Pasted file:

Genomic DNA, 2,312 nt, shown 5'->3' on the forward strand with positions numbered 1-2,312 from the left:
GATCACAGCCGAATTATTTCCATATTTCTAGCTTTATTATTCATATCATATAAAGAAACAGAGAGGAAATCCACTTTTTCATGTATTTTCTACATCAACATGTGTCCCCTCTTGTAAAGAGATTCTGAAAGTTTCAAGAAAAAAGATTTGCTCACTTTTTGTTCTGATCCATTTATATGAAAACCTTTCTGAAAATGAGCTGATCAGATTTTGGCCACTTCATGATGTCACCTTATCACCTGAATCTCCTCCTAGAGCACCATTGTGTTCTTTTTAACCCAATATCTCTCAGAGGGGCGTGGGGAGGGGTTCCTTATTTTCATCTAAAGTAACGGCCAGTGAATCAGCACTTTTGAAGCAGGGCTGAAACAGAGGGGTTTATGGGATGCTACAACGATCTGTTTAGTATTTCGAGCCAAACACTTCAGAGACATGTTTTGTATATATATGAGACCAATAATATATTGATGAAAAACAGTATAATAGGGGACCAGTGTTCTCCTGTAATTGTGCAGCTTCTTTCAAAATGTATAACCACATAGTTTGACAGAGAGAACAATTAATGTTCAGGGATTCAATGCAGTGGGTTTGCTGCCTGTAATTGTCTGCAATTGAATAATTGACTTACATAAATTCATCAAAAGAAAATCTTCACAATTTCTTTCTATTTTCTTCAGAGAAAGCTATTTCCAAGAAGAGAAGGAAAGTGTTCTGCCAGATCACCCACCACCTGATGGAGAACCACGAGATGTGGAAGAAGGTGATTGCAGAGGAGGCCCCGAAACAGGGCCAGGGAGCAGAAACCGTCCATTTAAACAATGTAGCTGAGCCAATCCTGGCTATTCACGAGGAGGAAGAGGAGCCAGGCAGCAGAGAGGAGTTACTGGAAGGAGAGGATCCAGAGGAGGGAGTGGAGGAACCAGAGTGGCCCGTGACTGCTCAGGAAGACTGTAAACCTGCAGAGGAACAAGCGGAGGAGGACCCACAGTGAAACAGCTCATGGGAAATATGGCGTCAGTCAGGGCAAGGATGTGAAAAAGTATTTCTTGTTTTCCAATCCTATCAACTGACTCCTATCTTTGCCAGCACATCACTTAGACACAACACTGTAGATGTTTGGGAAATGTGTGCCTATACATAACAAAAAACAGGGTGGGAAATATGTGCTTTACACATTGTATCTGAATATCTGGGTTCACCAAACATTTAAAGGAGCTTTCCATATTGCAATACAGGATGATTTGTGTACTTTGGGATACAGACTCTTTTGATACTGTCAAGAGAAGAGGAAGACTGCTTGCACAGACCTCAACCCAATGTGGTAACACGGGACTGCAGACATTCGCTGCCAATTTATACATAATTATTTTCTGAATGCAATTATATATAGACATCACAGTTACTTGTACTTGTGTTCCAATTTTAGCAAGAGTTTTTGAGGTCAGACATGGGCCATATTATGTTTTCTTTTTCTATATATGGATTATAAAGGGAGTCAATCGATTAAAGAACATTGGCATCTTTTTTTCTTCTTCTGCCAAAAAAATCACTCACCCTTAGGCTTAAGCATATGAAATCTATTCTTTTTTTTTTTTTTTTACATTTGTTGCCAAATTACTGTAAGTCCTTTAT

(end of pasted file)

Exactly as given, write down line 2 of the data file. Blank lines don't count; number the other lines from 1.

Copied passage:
GATCACAGCCGAATTATTTCCATATTTCTAGCTTTATTATTCATATCATATAAAGAAACAGAGAGGAAATCCACTTTTTCATGTATTTTCTACATCAACATGTGTCCCCTCTTGTAAAGAGATTCTGAAAGTTTCAAGAAAAAAGATTTGCTCACTTTTTGTTCTGATCCATTTATATGAAAACCTTTCTGAAAATGAGCTGATCAGATTTTGGCCACTTCATGATGTCACCTTATCACCTGAATCTCCTCCTAGAGCACCATTGTGTTCTTTTTAACCCAATATCTCTCAGAGGGGCGTGGGGAGGGGTTCCTTATTTTCATCTAAAGTAACGGCCAGTGAATCAGCACTTTTGAAGCAGGGCTGAAACAGAGGGGTTTATGGGATGCTACAACGATCTGTTTAGTATTTCGAGCCAAACACTTCAGAGACATGTTTTGTATATATATGAGACCAATAATATATTGATGAAAAACAGTATAATAGGGGACCAGTGTTCTCCTGTAATTGTGCAGCTTCTTTCAAAATGTATAACCACATAGTTTGACAGAGAGAACAATTAATGTTCAGGGATTCAATGCAGTGGGTTTGCTGCCTGTAATTGTCTGCAATTGAATAATTGACTTACATAAATTCATCAAAAGAAAATCTTCACAATTTCTTTCTATTTTCTTCAGAGAAAGCTATTTCCAAGAAGAGAAGGAAAGTGTTCTGCCAGATCACCCACCACCTGATGGAGAACCACGAGATGTGGAAGAAGGTGATTGCAGAGGAGGCCCCGAAACAGGGCCAGGGAGCAGAAACCGTCCATTTAAACAATGTAGCTGAGCCAATCCTGGCTATTCACGAGGAGGAAGAGGAGCCAGGCAGCAGAGAGGAGTTACTGGAAGGAGAGGATCCAGAGGAGGGAGTGGAGGAACCAGAGTGGCCCGTGACTGCTCAGGAAGACTGTAAACCTGCAGAGGAACAAGCGGAGGAGGACCCACAGTGAAACAGCTCATGGGAAATATGGCGTCAGTCAGGGCAAGGATGTGAAAAAGTATTTCTTGTTTTCCAATCCTATCAACTGACTCCTATCTTTGCCAGCACATCACTTAGACACAACACTGTAGATGTTTGGGAAATGTGTGCCTATACATAACAAAAAACAGGGTGGGAAATATGTGCTTTACACATTGTATCTGAATATCTGGGTTCACCAAACATTTAAAGGAGCTTTCCATATTGCAATACAGGATGATTTGTGTACTTTGGGATACAGACTCTTTTGATACTGTCAAGAGAAGAGGAAGACTGCTTGCACAGACCTCAACCCAATGTGGTAACACGGGACTGCAGACATTCGCTGCCAATTTATACATAATTATTTTCTGAATGCAATTATATATAGACATCACAGTTACTTGTACTTGTGTTCCAATTTTAGCAAGAGTTTTTGAGGTCAGACATGGGCCATATTATGTTTTCTTTTTCTATATATGGATTATAAAGGGAGTCAATCGATTAAAGAACATTGGCATCTTTTTTTCTTCTTCTGCCAAAAAAATCACTCACCCTTAGGCTTAAGCATATGAAATCTATTCTTTTTTTTTTTTTTTTACATTTGTTGCCAAATTACTGTAAGTCCTTTAT